Saturday, April 6, 2013

Earthquakes and Eloquence

Having lived in Japan for the better part of a decade, I experienced a fair few earthquakes.  Most of them in the first year I was there. 

I lived in Saitama, which is right next to Tokyo.  If I understood all the explanations about earthquakes correctly, there are no fault lines where I was living but there were some all around us...which means we felt all the quakes in the area.  If it happened north of us, areas south of us might feel it a little bit or not at all.  If it happened south of us, areas north of us might not feel much of the effects if at all...you get the picture. 
Taadaaa!  Saitama!
Basically, we felt quakes a lot.  Strong enough to make you stop and notice...about every two to three weeks.

I think I became pretty fascinated with them.  As did most of us who had no experience with them back home.  Within seconds of feeling one, the texts between us were flying around fast and furious.

And being the graceful, poised person that I am, I always handled my earthquake experiences with ease. 

Like the very first time I felt one while I was completely alone.  It was about 3am and I was wide awake with a miserable cold; coughing and hacking so hard that sleep was just not going to be happening.  I was laying on my belly, praying for sleep when suddenly, there was a bit of vibration.  Then my whole apartment was shaking back and forth.  Now, you need to understand that my bed was in a loft.  I had to climb up a ladder to the loft...in other words, I slept on a shelf.  A big solid shelf way up in the air.  And when my world was shaking back and forth, I felt a fear so pure and so instinctual, all logical thought left my brain.  I managed to raise myself up as far as being on my hands and knees and I wasn't fast enough to beat the ice that rushed through my veins and froze me in place.  I just stayed there...on my shelf...on all fours...at 3am...and screamed.  All I could think was about how impossible it looked to get down my ladder.  I was later cheerfully informed by a coworker, "Don't worry, if it was that bad, it would throw you out of your loft.  You wouldn't have to worry about climbing down the ladder."  Awesome.  That was good to know.


Eloquent poise
I did eventually join the ranks of the other, more experienced "gaijin" in learning to ignore a quake and keep teaching, sleep through one at night and look at folks in complete surprise the next morning when they tell me about it, and finally, exchange stories about where we were and what we did not stop doing when we felt one hit.  I will let your imagination fill in those blanks as to what some folks said they were up to at the time...whatever you think, you are probably right.

So as you can see, I was clearly the picture of level-headedness and calm confidence in the face of new situations.  Fortunately for me, I had not lived in Japan when an extreme quake hit.  What I experienced was really nothing.  And that suits me just fine!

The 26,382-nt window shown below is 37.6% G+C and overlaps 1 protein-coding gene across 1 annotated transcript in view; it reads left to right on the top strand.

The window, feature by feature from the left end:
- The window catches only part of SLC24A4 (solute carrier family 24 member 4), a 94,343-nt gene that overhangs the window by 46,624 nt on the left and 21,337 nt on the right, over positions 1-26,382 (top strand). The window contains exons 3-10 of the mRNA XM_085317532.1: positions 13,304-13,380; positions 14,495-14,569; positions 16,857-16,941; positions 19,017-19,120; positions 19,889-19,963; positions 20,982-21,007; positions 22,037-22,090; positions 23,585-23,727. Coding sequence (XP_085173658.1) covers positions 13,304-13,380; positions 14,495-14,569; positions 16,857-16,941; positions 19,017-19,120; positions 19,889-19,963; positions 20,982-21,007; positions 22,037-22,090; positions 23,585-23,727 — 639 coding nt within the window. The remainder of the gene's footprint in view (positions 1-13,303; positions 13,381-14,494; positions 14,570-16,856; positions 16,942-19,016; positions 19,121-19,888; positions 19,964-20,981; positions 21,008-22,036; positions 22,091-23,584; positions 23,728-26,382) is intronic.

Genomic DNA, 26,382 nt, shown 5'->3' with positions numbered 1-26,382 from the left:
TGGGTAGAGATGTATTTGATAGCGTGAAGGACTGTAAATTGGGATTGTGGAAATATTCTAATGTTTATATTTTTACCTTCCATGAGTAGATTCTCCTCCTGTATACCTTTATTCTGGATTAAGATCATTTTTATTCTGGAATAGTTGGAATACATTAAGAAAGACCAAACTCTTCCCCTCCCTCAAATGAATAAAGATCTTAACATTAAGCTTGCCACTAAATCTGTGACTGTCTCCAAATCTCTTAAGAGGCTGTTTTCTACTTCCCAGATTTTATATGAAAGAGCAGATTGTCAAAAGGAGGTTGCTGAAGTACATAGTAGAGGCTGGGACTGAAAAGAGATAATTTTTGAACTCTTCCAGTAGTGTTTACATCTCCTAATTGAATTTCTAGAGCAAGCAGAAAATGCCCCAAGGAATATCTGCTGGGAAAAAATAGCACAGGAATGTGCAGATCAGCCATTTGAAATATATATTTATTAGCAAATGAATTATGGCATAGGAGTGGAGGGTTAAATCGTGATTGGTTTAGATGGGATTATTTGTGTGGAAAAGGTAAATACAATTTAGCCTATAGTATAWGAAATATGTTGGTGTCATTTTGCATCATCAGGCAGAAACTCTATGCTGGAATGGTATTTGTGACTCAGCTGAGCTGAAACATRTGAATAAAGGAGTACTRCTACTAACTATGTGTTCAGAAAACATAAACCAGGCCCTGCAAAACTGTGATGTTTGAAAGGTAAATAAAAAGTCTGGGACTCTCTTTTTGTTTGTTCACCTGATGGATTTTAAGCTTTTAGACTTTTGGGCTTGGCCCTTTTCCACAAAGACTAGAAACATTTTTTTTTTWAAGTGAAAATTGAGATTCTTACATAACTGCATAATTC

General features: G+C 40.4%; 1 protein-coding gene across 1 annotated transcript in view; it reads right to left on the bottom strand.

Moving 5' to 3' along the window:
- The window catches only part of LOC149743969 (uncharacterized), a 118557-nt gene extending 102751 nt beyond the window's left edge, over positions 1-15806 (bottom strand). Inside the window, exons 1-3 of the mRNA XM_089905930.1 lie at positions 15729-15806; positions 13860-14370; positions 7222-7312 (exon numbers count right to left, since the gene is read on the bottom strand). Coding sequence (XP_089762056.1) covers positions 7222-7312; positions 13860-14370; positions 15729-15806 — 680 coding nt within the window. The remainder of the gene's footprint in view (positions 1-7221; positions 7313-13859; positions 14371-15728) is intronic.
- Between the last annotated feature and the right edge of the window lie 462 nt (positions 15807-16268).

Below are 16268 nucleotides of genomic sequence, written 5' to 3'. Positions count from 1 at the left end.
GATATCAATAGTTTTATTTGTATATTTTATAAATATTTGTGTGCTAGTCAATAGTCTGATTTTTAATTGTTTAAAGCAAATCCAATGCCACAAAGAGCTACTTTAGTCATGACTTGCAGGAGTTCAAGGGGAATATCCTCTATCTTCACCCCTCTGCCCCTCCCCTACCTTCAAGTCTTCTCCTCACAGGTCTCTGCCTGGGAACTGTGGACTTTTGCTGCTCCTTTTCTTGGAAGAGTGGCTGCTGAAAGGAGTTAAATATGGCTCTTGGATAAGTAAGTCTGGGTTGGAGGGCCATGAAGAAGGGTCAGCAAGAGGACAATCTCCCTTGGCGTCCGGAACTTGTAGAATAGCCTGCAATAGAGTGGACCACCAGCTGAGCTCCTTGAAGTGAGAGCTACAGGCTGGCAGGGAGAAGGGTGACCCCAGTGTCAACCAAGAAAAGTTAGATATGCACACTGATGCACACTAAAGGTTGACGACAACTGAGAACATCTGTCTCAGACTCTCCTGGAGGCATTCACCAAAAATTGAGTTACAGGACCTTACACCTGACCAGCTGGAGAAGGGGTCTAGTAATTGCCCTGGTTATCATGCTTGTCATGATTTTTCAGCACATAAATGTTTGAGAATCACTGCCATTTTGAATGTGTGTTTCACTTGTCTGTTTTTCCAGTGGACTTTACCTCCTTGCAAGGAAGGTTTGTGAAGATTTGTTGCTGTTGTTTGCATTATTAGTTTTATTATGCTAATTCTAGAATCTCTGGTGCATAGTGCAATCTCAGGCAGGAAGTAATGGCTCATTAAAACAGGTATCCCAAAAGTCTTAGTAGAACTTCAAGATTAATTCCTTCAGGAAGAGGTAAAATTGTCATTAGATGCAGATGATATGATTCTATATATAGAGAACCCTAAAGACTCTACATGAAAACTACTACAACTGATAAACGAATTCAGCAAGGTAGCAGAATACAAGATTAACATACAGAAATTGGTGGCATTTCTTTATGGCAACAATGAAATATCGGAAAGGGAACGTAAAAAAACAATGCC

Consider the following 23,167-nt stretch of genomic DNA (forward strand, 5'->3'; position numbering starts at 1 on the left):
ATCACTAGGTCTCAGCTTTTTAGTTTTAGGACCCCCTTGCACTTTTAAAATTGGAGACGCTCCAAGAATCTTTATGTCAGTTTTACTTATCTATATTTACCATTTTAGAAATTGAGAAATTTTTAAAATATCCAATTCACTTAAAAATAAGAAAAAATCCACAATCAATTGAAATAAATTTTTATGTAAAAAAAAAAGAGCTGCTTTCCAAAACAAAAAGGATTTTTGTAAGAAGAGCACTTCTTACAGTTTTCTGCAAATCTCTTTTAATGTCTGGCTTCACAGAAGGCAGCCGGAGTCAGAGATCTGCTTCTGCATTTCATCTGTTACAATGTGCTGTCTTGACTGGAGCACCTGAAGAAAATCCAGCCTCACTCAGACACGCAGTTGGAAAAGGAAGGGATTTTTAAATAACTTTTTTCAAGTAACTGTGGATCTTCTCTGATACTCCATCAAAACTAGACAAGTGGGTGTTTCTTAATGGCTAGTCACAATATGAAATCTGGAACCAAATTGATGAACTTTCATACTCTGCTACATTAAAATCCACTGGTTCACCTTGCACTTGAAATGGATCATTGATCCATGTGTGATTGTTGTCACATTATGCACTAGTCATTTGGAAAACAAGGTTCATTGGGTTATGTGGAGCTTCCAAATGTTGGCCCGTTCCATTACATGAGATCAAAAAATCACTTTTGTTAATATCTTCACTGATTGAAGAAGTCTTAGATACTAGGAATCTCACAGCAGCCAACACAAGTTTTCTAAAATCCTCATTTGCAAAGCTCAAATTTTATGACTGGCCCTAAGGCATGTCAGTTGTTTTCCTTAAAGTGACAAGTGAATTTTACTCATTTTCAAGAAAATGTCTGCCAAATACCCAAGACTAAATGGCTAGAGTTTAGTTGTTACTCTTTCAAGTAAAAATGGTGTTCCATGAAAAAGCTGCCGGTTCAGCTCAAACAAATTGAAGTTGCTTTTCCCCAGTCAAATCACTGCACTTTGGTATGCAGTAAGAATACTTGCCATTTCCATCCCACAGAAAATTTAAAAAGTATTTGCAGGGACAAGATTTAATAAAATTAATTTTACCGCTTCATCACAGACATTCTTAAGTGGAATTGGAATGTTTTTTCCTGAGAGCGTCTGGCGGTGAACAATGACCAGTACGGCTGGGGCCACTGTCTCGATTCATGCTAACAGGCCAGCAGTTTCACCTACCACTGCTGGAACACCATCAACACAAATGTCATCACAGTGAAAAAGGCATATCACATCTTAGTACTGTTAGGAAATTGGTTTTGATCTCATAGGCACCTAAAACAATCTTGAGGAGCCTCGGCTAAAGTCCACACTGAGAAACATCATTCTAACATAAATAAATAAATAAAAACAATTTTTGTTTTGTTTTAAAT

10 comments:

  1. Hilarious way of telling your story! Traveling is such a great experience.

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    1. Thanks! Travelling is an amazing experience...I love to be on the move. So much so that I can't even stay in an apartment for very long before moving to a new one! lol! Living in Japan was the best time I have had anywhere!

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  2. I grew up in Northeast Arkansas which is situated on a huge fault line. i experienced many earthquakes. Such a strange and helpless feeling. Also I spent a summer in Japan one summer during college. Loved it!!!

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    1. Right on a fault line? Yikes! That would not be fun. And I agree, it is a helpless experience. The only things that go through my mind are "Where are my shoes?" and "Does that doorway look sturdy enough"? Hahaha! Japan was great...I really miss it!

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  3. I lived just outside of Vancouver BC and have felt many quakes too. Just wee ones but they always seem to give a person a good knocking about, don't they?

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    1. They sure do! Definitely get your attention. I have never been to Vancouver and would love to get there someday!

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  4. I have only felt a small tremor, but that was enough for me. We don't experience many quacks here in Oz!

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  5. I've never experienced an earthquake - but I feel like it would be interesting. The only thing I would worry about is the precariously perched collectables on my shelves!

    T'Laina at I have a Life and it is Usually Boring

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  6. Wow! We had an earthquake here once (live in Virginia), and I didn't even know what it was until everyone was talking about it on Twitter. It was scarier to know after the fact than when it actually happened. LOL!

    A to Z Participant
    Cherie Reich - Author and Surrounded by Books Reviews

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  7. Great story! I'm reading through your A-Zs and enjoying them. I had to click on earthquakes for E because I think about them a lot, since I'm from California. It's implanted in my subconscious this awareness of how not solid everything is--even here in Brazil where there are no earthquakes, I think about meteors hitting the earth or the planet shifting violently on its axis or anything really that could cause this ball to simply start falling through space.

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